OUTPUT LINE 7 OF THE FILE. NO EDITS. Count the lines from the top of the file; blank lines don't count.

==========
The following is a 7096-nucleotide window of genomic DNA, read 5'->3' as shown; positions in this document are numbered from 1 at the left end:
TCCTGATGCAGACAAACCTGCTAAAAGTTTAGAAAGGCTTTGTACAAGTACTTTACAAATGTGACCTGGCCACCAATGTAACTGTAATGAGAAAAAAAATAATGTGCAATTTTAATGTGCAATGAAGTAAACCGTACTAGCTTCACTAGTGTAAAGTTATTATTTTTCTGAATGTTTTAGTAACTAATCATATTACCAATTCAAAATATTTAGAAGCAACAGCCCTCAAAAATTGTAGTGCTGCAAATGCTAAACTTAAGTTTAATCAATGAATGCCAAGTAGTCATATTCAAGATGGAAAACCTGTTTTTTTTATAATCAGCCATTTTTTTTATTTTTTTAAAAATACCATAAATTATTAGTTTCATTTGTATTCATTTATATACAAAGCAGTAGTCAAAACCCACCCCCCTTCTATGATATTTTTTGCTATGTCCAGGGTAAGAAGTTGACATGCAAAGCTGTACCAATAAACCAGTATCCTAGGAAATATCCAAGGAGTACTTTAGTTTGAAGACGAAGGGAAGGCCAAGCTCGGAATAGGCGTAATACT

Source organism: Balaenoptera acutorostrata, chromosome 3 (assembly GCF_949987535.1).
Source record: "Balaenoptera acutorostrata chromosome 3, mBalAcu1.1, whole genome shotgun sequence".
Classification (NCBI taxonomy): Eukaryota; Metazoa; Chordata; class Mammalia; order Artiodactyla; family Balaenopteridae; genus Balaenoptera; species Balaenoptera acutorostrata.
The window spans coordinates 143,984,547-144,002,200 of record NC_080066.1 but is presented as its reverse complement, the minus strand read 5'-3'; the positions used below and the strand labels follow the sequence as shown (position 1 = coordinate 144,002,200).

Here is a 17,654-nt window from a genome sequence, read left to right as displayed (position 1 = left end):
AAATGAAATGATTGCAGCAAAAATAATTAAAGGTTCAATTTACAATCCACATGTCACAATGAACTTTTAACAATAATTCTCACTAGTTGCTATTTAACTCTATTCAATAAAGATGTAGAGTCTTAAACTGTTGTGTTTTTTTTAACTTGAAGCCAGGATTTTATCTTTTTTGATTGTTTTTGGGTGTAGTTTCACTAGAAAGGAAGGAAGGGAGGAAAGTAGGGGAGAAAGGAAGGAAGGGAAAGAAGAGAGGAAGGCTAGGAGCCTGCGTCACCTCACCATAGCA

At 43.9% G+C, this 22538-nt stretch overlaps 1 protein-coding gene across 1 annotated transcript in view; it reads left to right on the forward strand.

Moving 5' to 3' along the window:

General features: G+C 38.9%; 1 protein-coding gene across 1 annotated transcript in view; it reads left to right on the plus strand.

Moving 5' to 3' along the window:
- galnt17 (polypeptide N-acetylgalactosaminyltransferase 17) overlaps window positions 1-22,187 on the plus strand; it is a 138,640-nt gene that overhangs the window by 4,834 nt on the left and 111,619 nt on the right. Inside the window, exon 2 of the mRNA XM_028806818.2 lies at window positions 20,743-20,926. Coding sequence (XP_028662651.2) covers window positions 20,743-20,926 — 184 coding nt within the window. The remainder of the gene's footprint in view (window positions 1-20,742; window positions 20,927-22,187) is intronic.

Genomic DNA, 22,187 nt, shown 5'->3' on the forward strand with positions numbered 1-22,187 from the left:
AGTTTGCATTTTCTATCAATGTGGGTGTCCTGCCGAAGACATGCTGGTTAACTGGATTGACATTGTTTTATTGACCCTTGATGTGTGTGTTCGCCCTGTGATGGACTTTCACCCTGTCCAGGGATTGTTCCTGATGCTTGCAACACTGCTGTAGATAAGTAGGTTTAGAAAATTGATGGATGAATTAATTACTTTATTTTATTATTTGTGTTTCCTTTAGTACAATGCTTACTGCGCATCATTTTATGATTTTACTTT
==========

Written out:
Here is a 17,654-nt window from a genome sequence, read left to right as displayed (position 1 = left end):